Buddhist guidelines are iconicised in the wheel of life symbol, and eight spoked wheel which serves as a reminder to eight areas of a person’s functioning they could do well to observe. One of those represents right work. Following one of four buddhist precepts ( overarching ideas) is that of innocence, doing no harm. Therefore “right” work would not be seen in a butcher or a front line soldier but would be seen in a farmer or a military medical orderly. But also a person is advised not to exploit others and to take only what is needed and above all strive to be compassionate to others as the noblest of human action. Compassion is the major fuel of contentment.  This means that for example I am not driven merely by the vain pursuit of maximising profit but base any payment I ask for with patient understanding of  a potential clients means. I very rarely take an unflattering picture of someone , it is not in my nature to displease people or produce something with them in a negative light.

The virtue in trying to price my work reasonably It does not of course blind me to those who would happily exploit the good nature of others in an attempt to avoid reasonable payment. I am inevitably generous  to genuine customers of mine and value their trust in me and strive always to do my best for them. ( Those who have exploited me in the past I just smile about – thieves are invariably unhappy is any real sense and there is nothing material that I have which has any great long term value were it to be  taken it from me. I would be mighty inconvenienced if you took my camera of course and even my photograph of the moon but my pleasure in gazing up at it , or the skill I may have in photographing it you are unable to steal!)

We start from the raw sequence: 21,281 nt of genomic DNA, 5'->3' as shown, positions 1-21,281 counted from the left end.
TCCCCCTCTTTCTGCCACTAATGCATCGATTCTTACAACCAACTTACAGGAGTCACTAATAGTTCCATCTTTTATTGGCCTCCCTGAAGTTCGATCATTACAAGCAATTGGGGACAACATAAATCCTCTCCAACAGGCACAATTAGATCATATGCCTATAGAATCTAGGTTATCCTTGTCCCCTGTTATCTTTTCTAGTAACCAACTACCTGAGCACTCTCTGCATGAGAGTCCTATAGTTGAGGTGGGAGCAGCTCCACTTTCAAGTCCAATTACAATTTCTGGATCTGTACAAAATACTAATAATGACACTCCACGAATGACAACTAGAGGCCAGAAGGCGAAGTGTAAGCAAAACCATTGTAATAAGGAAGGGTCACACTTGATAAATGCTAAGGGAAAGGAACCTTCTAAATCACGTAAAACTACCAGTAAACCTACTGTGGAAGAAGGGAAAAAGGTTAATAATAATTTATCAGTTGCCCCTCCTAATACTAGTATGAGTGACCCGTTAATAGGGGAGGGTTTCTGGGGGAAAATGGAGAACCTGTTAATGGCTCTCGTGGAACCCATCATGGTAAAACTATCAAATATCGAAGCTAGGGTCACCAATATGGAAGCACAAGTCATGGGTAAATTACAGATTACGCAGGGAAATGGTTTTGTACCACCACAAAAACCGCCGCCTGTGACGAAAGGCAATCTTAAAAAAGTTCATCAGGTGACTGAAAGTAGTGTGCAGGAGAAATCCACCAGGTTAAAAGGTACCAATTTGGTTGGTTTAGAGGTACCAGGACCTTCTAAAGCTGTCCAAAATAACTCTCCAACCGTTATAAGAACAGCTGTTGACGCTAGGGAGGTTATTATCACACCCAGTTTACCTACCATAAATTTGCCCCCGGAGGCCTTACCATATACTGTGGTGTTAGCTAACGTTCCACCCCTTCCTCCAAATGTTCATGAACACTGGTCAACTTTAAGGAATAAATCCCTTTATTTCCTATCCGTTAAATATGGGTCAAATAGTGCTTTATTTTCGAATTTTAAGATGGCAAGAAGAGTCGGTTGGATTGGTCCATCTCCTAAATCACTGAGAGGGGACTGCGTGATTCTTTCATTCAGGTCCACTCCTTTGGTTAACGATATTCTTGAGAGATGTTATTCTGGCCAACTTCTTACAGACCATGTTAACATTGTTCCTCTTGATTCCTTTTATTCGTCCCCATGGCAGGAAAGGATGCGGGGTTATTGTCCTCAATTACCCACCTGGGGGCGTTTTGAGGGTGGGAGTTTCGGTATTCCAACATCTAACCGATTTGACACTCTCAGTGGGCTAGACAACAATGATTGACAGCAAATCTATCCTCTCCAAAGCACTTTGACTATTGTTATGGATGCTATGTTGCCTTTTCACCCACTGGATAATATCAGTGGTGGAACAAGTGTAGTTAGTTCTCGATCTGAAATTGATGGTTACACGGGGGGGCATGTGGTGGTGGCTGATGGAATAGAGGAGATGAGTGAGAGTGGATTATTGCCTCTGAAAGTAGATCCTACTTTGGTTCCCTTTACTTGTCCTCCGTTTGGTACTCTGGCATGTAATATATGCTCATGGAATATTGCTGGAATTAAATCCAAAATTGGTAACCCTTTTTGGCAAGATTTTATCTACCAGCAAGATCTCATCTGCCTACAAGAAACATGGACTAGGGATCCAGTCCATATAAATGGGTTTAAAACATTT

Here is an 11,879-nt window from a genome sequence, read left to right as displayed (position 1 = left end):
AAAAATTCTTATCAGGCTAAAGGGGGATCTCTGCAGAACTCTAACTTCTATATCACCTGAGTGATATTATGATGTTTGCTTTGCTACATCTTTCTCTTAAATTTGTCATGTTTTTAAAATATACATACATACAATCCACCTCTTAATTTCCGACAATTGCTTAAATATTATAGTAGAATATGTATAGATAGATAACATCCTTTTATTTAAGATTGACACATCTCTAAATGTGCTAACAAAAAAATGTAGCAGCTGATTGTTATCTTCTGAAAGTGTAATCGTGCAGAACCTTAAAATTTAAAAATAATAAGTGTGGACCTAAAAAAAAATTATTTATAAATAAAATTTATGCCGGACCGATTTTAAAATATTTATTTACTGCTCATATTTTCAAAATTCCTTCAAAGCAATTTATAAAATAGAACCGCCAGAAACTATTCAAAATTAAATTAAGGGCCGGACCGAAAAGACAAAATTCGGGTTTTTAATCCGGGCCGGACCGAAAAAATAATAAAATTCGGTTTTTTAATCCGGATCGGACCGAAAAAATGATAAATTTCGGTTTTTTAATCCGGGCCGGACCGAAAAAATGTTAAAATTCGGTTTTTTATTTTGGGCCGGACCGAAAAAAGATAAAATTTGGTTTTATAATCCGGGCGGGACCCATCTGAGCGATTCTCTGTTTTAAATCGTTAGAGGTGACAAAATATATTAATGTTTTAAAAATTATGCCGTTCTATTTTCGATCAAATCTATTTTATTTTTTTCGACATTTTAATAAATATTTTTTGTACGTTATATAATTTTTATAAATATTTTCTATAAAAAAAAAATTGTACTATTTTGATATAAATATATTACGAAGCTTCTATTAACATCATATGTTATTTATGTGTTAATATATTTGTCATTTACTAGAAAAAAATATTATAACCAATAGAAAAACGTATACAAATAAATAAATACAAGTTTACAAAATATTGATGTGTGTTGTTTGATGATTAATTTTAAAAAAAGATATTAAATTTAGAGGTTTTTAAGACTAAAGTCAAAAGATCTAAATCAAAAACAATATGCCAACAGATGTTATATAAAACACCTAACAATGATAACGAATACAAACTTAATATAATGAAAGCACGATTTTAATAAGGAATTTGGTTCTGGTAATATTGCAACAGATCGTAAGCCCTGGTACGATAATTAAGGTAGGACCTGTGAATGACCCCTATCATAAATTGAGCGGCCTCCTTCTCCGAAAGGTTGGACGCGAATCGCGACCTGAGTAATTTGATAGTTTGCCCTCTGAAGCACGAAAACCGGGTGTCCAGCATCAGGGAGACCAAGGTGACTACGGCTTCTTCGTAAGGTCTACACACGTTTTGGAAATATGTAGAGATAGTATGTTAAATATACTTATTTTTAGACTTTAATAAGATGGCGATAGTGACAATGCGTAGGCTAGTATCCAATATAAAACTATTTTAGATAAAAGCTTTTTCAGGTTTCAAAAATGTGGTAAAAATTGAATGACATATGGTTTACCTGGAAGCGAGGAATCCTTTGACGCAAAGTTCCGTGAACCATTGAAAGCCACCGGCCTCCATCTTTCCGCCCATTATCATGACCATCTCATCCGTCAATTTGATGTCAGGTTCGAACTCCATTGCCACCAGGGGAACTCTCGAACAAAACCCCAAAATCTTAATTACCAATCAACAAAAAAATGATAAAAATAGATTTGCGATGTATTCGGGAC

HA HA , A “PASSION”  FOR PHOTOGRAPHY – RIGHT!

I am avoiding using the awful platitude , the  phrase ” I have always had a passion for photography” and smile when I see it, usally  on startup photography business or amatuers “faking it” on line when they are telling the market about themsleves usually on some self -indulgent weekend website they have cobbled together as the “professional” thing to do !  Those who try and masquerade what is just a hobby as a profession make it pretty obvious in the way that they present themselves and yet so often do not realise it. It is not necessarily what you do, as the song goes, but the way that you do it that gives the game away. 90% of the profession is marketing. any fool can take photo but it takes a great deal of work to make photography pay more than peanuts and pocket money.

Anyone can take a decent photo- all but a professional few can get paid for them

Passion in that context is so often a self indulgence.  I see and know  so many people who enjoy and love photography and that is great. Many people have an ambition to make a living as a professional photographer; professional is an adjective which in reality should imply a certain set of high standards perhaps , but it actually refers to someone with a camera that makes the bulk of their income from photography. Ironically it is the ever growing horde of well intentioned amatuers with such ambitions that have ensured that the profession struggles more and more to make any income. We have a responsibility to other photographers and giving work away freely, doing jobs for nothing and undercutting all competition devalues photography. Ultimately any returns are an own goal.